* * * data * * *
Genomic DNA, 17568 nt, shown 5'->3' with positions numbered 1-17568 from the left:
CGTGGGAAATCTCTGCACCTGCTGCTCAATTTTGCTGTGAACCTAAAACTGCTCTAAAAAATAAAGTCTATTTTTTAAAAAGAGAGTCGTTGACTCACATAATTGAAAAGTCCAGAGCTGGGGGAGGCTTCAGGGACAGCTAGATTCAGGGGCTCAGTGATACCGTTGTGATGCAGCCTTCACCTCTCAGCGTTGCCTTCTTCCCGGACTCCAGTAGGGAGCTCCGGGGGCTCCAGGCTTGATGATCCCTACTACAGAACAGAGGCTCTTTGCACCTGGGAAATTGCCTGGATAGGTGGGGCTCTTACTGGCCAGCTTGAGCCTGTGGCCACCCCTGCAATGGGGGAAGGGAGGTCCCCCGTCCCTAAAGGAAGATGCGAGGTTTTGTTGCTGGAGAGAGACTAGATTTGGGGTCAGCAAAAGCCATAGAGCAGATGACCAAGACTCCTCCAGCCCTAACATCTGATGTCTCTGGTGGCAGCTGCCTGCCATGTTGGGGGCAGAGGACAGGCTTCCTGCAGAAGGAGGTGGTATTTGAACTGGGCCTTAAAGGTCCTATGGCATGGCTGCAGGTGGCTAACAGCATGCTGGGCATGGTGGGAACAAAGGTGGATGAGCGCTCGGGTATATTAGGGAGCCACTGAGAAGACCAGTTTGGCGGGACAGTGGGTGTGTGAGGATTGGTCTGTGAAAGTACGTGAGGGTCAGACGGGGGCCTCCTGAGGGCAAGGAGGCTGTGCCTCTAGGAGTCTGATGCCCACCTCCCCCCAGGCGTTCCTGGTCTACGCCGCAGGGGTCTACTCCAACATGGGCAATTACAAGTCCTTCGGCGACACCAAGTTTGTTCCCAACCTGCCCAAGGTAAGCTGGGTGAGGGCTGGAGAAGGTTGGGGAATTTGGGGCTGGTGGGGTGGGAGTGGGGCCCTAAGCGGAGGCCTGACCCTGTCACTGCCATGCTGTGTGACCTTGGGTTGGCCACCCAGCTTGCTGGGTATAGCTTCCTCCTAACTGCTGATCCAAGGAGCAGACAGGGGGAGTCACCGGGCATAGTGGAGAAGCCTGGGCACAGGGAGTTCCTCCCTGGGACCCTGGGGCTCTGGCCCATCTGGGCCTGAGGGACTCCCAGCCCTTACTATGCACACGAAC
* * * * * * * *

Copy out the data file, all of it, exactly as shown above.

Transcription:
Genomic DNA, 17568 nt, shown 5'->3' with positions numbered 1-17568 from the left:
CGTGGGAAATCTCTGCACCTGCTGCTCAATTTTGCTGTGAACCTAAAACTGCTCTAAAAAATAAAGTCTATTTTTTAAAAAGAGAGTCGTTGACTCACATAATTGAAAAGTCCAGAGCTGGGGGAGGCTTCAGGGACAGCTAGATTCAGGGGCTCAGTGATACCGTTGTGATGCAGCCTTCACCTCTCAGCGTTGCCTTCTTCCCGGACTCCAGTAGGGAGCTCCGGGGGCTCCAGGCTTGATGATCCCTACTACAGAACAGAGGCTCTTTGCACCTGGGAAATTGCCTGGATAGGTGGGGCTCTTACTGGCCAGCTTGAGCCTGTGGCCACCCCTGCAATGGGGGAAGGGAGGTCCCCCGTCCCTAAAGGAAGATGCGAGGTTTTGTTGCTGGAGAGAGACTAGATTTGGGGTCAGCAAAAGCCATAGAGCAGATGACCAAGACTCCTCCAGCCCTAACATCTGATGTCTCTGGTGGCAGCTGCCTGCCATGTTGGGGGCAGAGGACAGGCTTCCTGCAGAAGGAGGTGGTATTTGAACTGGGCCTTAAAGGTCCTATGGCATGGCTGCAGGTGGCTAACAGCATGCTGGGCATGGTGGGAACAAAGGTGGATGAGCGCTCGGGTATATTAGGGAGCCACTGAGAAGACCAGTTTGGCGGGACAGTGGGTGTGTGAGGATTGGTCTGTGAAAGTACGTGAGGGTCAGACGGGGGCCTCCTGAGGGCAAGGAGGCTGTGCCTCTAGGAGTCTGATGCCCACCTCCCCCCAGGCGTTCCTGGTCTACGCCGCAGGGGTCTACTCCAACATGGGCAATTACAAGTCCTTCGGCGACACCAAGTTTGTTCCCAACCTGCCCAAGGTAAGCTGGGTGAGGGCTGGAGAAGGTTGGGGAATTTGGGGCTGGTGGGGTGGGAGTGGGGCCCTAAGCGGAGGCCTGACCCTGTCACTGCCATGCTGTGTGACCTTGGGTTGGCCACCCAGCTTGCTGGGTATAGCTTCCTCCTAACTGCTGATCCAAGGAGCAGACAGGGGGAGTCACCGGGCATAGTGGAGAAGCCTGGGCACAGGGAGTTCCTCCCTGGGACCCTGGGGCTCTGGCCCATCTGGGCCTGAGGGACTCCCAGCCCTTACTATGCACACGAAC